Urashima Tarō

“This is a story from Japan, it’s also one of those kids things.  And in Japanese it’s called Urashima Tarō.  It’s about a guy, uh, who saves a turtle who was—uh—who one day sees a turtle struggling on the beach, uh, almost dying because they were stuck on the beach, and he helps him go back to water.  And the turtle finally got saved, and the turtle, in order to thank him, brought him down the water to the magical, wonderful palace beneath the secret, wonderful palace beneath the water and toured him around and everything—it was all fantastic.  And, um—the turtle was actually, uh, probably a lady, if I remember correctly—and she gave him a box of, uh, of secret things, of a present, it’s a box, but she told him never to open it again, never to open it.  And, um, so then he said ‘yes,’ and the turtle brought him all the way back to shore, and, uh, he was with a box and went back home.  Then he was very curious what was inside the box, so… but he was told not to open it… and then he opened it.  And then he turned old and gray…  And I think that’s it.”

My informant had heard this story in school when he was growing up in Japan.  He said it is a very famous story, so that is why the teachers in his school taught it.  When I asked him why this story is so widely known in Japan, he supposed it was to teach children morals about respect and heeding the words of others.  He also made the connection between the tale he told me and the story of Pandora’s Box because of the motifs of the box and the promise of its hidden treasure, but also both stories contain elements of foreboding against opening the box despite whatever they believe to be inside.  But in the case of Urashima Tarō, the man whose curiosity drove him to open the box in the first place was punished with old age.  My informant believes that this story was taught to teach children life lessons: respect others’ words and consistent humility.  The respect, he said, was an obvious moral that could be derived from the tale.  The humility moral presented itself when the man who had done a good deed for the turtle decided that he was entitled to open the box, being too eager to reap the reward for his act of kindness.  My informant felt that this was meant to be a model for young Japanese children just starting school (around the age when he first heard the story) because the children could learn to respect each other—of course, he also tells me that, honestly, when he heard the story, he did not think of it in a moral sense because he was too young; instead he thought it a nice story but still proceeded to dismiss it entirely.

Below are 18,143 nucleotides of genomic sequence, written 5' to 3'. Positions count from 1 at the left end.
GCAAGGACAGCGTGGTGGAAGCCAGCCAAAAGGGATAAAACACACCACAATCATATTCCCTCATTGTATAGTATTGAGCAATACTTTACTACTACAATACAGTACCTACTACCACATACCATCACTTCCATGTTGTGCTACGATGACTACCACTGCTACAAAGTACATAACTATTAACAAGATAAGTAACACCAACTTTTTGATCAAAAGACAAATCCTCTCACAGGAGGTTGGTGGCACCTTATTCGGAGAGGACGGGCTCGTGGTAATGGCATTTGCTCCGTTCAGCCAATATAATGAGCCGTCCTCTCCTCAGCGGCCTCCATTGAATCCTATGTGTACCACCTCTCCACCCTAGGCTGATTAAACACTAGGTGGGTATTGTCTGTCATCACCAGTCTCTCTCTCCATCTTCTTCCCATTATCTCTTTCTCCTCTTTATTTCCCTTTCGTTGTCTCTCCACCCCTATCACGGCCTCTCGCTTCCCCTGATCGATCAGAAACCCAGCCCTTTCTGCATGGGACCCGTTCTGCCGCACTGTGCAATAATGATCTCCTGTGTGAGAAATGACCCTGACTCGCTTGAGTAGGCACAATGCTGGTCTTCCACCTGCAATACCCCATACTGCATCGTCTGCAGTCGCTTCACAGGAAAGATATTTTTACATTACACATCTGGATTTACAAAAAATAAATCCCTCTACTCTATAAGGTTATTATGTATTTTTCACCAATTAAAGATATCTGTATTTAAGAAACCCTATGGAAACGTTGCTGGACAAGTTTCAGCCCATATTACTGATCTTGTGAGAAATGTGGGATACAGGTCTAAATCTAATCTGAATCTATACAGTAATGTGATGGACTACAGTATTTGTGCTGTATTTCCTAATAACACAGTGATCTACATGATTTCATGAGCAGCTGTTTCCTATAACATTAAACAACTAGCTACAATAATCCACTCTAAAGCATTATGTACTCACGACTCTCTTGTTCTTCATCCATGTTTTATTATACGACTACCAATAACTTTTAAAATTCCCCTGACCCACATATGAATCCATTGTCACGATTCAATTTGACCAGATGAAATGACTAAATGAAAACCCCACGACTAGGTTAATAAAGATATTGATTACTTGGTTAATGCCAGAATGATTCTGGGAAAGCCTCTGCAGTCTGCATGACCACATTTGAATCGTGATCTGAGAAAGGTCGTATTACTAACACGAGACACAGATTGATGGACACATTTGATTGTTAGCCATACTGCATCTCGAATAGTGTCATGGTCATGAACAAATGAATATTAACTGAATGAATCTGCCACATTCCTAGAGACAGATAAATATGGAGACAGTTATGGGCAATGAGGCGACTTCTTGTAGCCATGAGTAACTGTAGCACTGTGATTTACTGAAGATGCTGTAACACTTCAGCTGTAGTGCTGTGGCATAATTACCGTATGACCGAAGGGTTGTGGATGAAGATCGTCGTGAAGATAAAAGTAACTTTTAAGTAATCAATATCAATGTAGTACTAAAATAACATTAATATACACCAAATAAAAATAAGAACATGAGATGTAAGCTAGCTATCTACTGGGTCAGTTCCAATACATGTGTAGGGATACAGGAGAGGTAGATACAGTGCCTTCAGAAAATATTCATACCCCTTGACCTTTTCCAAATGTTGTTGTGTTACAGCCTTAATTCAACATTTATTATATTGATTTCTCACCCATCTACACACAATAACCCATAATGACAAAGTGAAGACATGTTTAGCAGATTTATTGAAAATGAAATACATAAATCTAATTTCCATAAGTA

I think that the story is definitely a version of the well-known Pandora’s Box with some significant cultural changes.  The fact that the story ends with the stalwart hero becoming old and gray I think demonstrates the values of the Japanese culture: there is a certain focus that is bred, even from a young age, on physical appearances.  In the Greek version, Pandora’s Box involves the first woman on Earth, Pandora, who opens the box and releases evils into the world, excepting for the one spirit she is able to hold inside, the Spirit of Hope.  In this version of the story, the opening of the box has affected the entire world and all of its inhabitants; however, in the Urashima Tarō version, the opening of the box only holds consequences to the hero of the story.  This, in my opinion, demonstrates the Japanese’s focus on the individual and physical appearance.  Though it does also translate to the larger values of which my informant had spoken, the tale is also definitely representative of the culture’s more aesthetic values.